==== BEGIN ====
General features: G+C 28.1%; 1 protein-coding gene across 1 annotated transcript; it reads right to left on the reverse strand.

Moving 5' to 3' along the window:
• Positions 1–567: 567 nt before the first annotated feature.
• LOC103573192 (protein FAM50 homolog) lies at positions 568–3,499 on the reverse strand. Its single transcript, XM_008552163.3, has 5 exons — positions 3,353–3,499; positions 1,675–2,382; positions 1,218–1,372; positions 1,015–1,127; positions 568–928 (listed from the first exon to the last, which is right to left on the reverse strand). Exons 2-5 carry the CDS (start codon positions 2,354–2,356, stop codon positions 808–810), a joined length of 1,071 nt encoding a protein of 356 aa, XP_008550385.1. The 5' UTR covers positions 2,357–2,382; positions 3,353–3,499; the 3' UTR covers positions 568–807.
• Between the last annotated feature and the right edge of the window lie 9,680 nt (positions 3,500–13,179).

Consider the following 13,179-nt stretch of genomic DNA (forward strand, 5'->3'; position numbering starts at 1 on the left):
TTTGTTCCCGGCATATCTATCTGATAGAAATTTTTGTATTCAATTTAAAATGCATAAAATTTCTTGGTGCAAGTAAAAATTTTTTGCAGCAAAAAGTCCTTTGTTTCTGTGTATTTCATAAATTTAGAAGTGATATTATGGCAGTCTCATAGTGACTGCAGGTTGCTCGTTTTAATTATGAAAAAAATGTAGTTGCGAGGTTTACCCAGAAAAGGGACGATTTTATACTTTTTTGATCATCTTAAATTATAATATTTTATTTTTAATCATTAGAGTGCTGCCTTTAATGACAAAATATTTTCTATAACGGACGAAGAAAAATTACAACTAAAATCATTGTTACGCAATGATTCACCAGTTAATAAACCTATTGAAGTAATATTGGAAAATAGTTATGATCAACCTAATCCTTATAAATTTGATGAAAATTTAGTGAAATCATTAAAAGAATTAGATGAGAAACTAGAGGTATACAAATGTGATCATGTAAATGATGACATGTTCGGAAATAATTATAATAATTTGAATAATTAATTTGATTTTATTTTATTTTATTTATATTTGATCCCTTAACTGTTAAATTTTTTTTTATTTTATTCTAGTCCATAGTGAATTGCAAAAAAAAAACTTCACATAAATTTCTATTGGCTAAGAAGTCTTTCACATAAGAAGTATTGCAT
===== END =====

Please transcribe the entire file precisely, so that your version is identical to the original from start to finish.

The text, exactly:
General features: G+C 28.1%; 1 protein-coding gene across 1 annotated transcript; it reads right to left on the reverse strand.

Moving 5' to 3' along the window:
• Positions 1–567: 567 nt before the first annotated feature.
• LOC103573192 (protein FAM50 homolog) lies at positions 568–3,499 on the reverse strand. Its single transcript, XM_008552163.3, has 5 exons — positions 3,353–3,499; positions 1,675–2,382; positions 1,218–1,372; positions 1,015–1,127; positions 568–928 (listed from the first exon to the last, which is right to left on the reverse strand). Exons 2-5 carry the CDS (start codon positions 2,354–2,356, stop codon positions 808–810), a joined length of 1,071 nt encoding a protein of 356 aa, XP_008550385.1. The 5' UTR covers positions 2,357–2,382; positions 3,353–3,499; the 3' UTR covers positions 568–807.
• Between the last annotated feature and the right edge of the window lie 9,680 nt (positions 3,500–13,179).

Consider the following 13,179-nt stretch of genomic DNA (forward strand, 5'->3'; position numbering starts at 1 on the left):
TTTGTTCCCGGCATATCTATCTGATAGAAATTTTTGTATTCAATTTAAAATGCATAAAATTTCTTGGTGCAAGTAAAAATTTTTTGCAGCAAAAAGTCCTTTGTTTCTGTGTATTTCATAAATTTAGAAGTGATATTATGGCAGTCTCATAGTGACTGCAGGTTGCTCGTTTTAATTATGAAAAAAATGTAGTTGCGAGGTTTACCCAGAAAAGGGACGATTTTATACTTTTTTGATCATCTTAAATTATAATATTTTATTTTTAATCATTAGAGTGCTGCCTTTAATGACAAAATATTTTCTATAACGGACGAAGAAAAATTACAACTAAAATCATTGTTACGCAATGATTCACCAGTTAATAAACCTATTGAAGTAATATTGGAAAATAGTTATGATCAACCTAATCCTTATAAATTTGATGAAAATTTAGTGAAATCATTAAAAGAATTAGATGAGAAACTAGAGGTATACAAATGTGATCATGTAAATGATGACATGTTCGGAAATAATTATAATAATTTGAATAATTAATTTGATTTTATTTTATTTTATTTATATTTGATCCCTTAACTGTTAAATTTTTTTTTATTTTATTCTAGTCCATAGTGAATTGCAAAAAAAAAACTTCACATAAATTTCTATTGGCTAAGAAGTCTTTCACATAAGAAGTATTGCAT